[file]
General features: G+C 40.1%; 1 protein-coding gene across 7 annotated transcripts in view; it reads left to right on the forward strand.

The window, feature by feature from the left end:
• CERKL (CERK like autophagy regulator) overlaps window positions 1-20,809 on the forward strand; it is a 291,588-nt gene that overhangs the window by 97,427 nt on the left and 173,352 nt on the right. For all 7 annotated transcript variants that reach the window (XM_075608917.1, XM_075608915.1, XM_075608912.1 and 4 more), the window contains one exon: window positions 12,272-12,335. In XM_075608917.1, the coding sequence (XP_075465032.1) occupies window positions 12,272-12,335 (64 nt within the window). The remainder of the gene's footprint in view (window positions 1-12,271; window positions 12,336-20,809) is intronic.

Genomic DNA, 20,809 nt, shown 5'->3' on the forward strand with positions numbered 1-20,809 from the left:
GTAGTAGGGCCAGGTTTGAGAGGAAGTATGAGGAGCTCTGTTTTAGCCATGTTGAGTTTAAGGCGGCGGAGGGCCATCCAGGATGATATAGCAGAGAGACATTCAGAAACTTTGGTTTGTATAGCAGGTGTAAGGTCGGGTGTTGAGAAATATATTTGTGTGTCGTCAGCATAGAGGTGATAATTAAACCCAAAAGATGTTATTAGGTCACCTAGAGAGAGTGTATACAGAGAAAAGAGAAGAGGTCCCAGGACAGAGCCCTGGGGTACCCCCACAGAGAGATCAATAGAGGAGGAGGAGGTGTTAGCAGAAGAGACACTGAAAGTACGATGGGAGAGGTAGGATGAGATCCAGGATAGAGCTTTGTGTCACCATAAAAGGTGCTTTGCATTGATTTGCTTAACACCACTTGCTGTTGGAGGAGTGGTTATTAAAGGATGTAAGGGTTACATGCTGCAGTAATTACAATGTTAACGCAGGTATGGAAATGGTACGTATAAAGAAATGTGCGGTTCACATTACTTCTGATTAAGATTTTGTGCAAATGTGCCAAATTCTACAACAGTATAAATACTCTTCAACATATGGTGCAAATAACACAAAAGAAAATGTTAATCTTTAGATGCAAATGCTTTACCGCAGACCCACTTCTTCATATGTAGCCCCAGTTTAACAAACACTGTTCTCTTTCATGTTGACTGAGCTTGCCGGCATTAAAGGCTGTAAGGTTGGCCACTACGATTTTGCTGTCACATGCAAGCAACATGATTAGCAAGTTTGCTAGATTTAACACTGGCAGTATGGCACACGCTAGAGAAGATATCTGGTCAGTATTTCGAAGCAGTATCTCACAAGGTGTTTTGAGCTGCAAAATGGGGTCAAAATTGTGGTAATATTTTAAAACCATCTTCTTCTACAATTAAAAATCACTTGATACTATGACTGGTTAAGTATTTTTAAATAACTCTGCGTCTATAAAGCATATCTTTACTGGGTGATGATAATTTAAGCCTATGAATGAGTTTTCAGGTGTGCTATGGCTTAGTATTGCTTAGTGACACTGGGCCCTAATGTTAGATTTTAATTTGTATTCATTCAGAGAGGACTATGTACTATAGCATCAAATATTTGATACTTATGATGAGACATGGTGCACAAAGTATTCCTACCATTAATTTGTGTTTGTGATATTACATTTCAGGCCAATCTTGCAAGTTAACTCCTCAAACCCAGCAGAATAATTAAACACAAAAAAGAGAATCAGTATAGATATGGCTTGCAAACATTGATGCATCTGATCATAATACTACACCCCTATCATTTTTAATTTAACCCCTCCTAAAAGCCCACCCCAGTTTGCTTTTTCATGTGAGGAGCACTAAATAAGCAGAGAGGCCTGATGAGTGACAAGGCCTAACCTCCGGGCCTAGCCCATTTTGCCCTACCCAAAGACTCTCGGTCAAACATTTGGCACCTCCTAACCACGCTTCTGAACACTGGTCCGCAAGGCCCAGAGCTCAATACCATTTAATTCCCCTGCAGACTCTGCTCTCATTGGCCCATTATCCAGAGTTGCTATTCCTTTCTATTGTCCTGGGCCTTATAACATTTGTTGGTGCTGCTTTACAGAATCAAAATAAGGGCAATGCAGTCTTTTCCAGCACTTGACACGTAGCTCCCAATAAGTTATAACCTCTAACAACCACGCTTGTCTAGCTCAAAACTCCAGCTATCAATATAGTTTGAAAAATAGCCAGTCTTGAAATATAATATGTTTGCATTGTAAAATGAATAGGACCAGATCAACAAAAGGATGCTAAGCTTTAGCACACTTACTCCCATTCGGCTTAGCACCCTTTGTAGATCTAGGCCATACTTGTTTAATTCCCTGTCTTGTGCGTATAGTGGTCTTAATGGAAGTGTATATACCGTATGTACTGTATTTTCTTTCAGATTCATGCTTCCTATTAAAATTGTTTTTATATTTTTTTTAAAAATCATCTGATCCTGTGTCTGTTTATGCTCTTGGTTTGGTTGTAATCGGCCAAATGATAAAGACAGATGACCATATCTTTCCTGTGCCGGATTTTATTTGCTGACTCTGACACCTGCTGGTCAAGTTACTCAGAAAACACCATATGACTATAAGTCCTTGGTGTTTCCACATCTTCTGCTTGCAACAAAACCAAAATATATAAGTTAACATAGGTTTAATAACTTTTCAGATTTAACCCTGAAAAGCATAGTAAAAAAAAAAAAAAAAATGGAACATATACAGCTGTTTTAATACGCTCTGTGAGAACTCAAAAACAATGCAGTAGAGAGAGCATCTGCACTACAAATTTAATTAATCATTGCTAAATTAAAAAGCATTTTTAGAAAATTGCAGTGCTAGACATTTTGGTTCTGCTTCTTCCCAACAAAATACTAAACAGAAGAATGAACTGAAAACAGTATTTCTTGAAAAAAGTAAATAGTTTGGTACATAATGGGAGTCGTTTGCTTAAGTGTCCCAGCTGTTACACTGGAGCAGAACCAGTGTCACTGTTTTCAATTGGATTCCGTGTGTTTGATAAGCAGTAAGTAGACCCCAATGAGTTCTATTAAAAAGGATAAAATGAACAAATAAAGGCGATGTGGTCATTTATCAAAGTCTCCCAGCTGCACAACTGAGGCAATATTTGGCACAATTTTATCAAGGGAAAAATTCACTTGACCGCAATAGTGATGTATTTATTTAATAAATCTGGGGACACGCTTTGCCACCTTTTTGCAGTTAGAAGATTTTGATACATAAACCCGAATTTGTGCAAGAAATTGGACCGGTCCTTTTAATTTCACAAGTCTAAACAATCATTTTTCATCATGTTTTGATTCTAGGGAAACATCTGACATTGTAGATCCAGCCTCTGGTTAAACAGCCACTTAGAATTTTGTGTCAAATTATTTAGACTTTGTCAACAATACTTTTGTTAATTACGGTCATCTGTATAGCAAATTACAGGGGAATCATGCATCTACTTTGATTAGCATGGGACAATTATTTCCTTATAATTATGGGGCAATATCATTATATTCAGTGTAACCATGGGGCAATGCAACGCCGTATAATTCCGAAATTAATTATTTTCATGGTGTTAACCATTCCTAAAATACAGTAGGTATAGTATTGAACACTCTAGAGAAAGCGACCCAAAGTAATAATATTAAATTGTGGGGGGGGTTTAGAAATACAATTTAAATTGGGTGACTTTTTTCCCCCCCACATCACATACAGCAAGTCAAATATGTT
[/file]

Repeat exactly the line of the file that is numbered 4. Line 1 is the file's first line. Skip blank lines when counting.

Genomic DNA, 20,809 nt, shown 5'->3' on the forward strand with positions numbered 1-20,809 from the left: